A Jihad for Love (2007, USA/UK/France/Germany/Australia)
Filmed in 12 countries and 9 languages, this documentary, directed by gay Muslim filmmaker Parvez Sharma, tells the colorful and varied stories of gay and lesbian Muslims from all over the world. It explores the complex intersections of religion and sexuality and the concept of a greater personal Jihad, the true definition of which is “an inner struggle” or “to strive in the path of God”.
Salvation Army (2013, Morocco/France/Switzerland)
In this directorial debut by Abdellah Taïa, Abdellah, a young gay man, is trying to find his way through the difficult sexual, political and racial climate of Morocco. He is part of a large family with a distant father, a demanding mother, an older brother he looks up to, and some predatory older men, all in a society that doesn’t recognize or support his sexuality. He eventually decides to move away to Geneva for college and though he finds new found freedoms in Switzerland, he must come to terms with the loss of his homeland.
All My Life (2008, Egypt)
For Rami, the star of this film by Maher Sabry, all is well in the world, just as long as he keeps to himself. He is 26, living in Cairo, working as an accountant, studying dancing and dating a man named Waleed. But when Waleed suddenly dumps him to marry a woman, Rami must face the reality of life as a gay man in Egypt. All of this comes at a time of a major crackdown on gay men and the notorious Queen Boat arrests of 2001. Rami finds himself spiraling downward before finally hitting rock bottom.
I Am Gay and Muslim (2012, Morocco/Netherlands)
This documentary, filmed by Chris Belloni, focuses on gay rights in the Islamic world. The film follows young gay Moroccan men as they explore their religious and sexual identities. The men speak openly about their experiences and the secretiveness of the lives they live.
The String (2009, Tunisia/Algeria/France/Belgium)
This film directed by Mehdi Ben Attia tells the story of Malik, a tall, quiet 30-year old Parisian architect who moves home to Tunisia after his father passes away. Back at home with his overbearing mother, he finds himself pressured to stay in Tunisia and get married. The combination of being back in his hometown, this pressure from his mother and his homosexuality causes him to have frequent panic attacks. He finds calm only when he meets Balil, a handsome handyman. They begin a relationship but find it complicated by religion, class consciousness and Malik’s mother.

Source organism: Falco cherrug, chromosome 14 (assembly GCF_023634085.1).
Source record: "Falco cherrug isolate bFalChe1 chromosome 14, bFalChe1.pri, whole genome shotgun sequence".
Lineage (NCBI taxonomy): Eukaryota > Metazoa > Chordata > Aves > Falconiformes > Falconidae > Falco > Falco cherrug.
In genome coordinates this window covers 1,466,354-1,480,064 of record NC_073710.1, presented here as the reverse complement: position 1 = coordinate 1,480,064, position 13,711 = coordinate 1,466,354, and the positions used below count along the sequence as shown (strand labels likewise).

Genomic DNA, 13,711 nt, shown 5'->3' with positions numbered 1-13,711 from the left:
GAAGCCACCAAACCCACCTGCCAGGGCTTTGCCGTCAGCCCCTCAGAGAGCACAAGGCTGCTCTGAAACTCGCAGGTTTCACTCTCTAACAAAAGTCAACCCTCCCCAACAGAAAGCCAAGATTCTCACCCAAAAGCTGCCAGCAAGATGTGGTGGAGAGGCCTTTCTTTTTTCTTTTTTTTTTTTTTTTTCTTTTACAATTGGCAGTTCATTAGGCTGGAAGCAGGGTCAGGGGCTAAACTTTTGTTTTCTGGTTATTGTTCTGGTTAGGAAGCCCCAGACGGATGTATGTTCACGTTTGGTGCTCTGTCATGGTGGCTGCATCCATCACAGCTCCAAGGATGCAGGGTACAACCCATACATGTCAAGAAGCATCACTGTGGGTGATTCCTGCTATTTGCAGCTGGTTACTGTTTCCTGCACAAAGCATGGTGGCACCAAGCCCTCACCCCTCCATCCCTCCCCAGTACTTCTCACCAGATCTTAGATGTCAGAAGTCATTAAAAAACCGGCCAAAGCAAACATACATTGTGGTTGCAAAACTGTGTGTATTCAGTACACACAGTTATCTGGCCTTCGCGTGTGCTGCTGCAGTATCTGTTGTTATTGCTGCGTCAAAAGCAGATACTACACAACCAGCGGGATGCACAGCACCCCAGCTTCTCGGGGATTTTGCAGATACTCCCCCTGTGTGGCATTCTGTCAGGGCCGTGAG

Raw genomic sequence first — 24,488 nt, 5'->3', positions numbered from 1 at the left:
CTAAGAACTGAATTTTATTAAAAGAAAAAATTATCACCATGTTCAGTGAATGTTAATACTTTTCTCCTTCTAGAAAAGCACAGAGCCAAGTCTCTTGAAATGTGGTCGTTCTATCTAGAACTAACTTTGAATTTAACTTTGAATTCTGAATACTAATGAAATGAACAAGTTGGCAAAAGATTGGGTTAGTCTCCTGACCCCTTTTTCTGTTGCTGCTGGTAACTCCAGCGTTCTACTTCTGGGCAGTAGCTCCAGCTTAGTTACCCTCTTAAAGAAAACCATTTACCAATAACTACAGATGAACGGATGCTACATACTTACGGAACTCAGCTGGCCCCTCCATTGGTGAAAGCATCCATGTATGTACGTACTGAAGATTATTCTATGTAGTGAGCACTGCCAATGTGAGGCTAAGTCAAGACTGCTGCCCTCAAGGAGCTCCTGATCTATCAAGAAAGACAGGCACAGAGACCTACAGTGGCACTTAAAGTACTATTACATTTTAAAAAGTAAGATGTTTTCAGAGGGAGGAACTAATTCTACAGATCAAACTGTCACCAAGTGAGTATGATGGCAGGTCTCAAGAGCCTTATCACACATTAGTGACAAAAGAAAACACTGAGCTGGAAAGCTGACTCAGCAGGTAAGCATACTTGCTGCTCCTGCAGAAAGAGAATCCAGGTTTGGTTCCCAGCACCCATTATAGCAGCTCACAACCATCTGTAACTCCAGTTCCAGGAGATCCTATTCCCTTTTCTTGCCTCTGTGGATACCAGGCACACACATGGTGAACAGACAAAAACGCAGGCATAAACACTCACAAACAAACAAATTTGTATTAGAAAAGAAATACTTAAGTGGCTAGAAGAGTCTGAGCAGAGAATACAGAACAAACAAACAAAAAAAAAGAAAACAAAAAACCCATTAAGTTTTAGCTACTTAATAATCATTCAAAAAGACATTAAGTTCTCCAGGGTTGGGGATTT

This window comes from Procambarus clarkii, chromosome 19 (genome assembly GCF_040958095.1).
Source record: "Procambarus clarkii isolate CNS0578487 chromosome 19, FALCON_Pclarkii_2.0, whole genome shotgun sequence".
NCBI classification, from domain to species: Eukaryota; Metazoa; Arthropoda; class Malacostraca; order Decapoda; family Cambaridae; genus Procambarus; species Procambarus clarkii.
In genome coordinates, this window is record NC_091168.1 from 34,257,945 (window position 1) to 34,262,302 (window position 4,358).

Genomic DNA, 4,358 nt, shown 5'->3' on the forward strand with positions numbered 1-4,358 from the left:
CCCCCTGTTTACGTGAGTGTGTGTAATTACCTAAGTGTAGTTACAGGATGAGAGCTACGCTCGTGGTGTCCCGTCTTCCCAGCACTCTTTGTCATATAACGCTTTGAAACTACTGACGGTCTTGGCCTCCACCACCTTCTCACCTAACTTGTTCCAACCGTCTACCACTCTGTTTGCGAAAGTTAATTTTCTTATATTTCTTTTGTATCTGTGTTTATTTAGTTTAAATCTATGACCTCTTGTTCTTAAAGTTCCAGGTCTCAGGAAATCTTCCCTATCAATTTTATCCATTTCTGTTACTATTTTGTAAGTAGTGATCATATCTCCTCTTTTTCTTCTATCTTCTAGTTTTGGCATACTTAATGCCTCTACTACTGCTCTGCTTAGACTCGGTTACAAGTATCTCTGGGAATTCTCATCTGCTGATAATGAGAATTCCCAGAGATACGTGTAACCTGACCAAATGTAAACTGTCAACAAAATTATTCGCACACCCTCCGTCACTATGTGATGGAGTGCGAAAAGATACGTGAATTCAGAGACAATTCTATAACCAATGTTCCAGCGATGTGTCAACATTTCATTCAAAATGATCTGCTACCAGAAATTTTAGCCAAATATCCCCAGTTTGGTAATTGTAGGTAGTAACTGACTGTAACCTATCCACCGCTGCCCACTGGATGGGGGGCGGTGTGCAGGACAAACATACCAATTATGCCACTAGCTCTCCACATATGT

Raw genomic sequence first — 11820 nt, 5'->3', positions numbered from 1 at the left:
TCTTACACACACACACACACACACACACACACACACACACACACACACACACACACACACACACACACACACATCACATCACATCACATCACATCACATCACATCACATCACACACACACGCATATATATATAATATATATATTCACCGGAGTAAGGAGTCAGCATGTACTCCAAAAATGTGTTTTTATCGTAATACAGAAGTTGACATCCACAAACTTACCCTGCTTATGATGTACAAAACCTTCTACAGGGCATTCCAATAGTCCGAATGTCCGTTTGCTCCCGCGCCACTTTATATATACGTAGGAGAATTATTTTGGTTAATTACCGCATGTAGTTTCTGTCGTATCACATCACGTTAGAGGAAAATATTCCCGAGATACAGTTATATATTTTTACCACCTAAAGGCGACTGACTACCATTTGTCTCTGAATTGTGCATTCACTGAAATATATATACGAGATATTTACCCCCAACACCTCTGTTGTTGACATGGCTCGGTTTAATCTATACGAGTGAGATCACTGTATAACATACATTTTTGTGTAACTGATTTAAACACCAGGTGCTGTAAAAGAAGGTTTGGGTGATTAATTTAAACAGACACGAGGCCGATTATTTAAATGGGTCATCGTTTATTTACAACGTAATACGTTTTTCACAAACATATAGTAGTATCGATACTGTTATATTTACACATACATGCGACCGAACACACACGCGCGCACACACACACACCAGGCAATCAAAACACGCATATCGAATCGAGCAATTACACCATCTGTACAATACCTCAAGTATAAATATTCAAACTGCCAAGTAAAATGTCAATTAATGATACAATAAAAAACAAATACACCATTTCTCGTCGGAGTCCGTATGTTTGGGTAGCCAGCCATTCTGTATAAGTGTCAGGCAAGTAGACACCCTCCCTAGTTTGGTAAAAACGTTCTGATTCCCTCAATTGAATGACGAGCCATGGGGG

They (2017, Qatar/USA)
They, directed by Anahita Ghazvinizadeh, is the story of 14-year old J who uses the pronoun “They” and lives with their family in the Chicago suburbs. They’ve been exploring their gender identity while taking hormone blockers to postpone puberty. But after a few years on the hormones, they finally have to decide if they’d like to transition. The film takes place over a weekend that J spends without their parents and just with their sister and her Iranian partner as they try to make this crucial decision. Though this film is not about an Arab character or by an Arab filmmaker, a large portion of filming took place in Qatar.
What are your thoughts on these films? Did we miss any of your favorite queer Arab films? Let us know in the comments!
If you want more queer Arab film this Pride Month, make sure to join us for our inaugural Pride screening ARAB LOVE on June 22nd at the SF LGBT Center!